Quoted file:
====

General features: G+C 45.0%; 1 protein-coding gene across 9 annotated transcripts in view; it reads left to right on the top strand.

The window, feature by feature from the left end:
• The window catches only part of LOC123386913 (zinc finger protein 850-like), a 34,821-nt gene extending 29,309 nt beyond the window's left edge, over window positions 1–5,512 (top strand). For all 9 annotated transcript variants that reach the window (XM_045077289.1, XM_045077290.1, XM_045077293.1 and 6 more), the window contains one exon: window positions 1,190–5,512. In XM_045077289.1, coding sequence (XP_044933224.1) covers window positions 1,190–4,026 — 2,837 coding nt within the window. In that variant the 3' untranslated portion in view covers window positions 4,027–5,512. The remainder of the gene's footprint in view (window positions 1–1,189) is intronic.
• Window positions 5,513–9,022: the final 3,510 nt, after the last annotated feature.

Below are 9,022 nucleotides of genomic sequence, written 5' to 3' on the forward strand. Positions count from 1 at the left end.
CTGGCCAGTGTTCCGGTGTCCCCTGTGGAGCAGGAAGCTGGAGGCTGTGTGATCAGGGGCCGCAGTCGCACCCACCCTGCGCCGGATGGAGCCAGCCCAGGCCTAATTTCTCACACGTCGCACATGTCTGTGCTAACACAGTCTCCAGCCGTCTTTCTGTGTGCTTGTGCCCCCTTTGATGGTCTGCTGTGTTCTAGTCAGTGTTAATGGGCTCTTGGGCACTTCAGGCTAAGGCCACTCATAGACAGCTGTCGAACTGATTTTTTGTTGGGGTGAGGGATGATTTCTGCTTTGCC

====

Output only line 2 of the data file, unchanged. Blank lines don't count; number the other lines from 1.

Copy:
The window, feature by feature from the left end: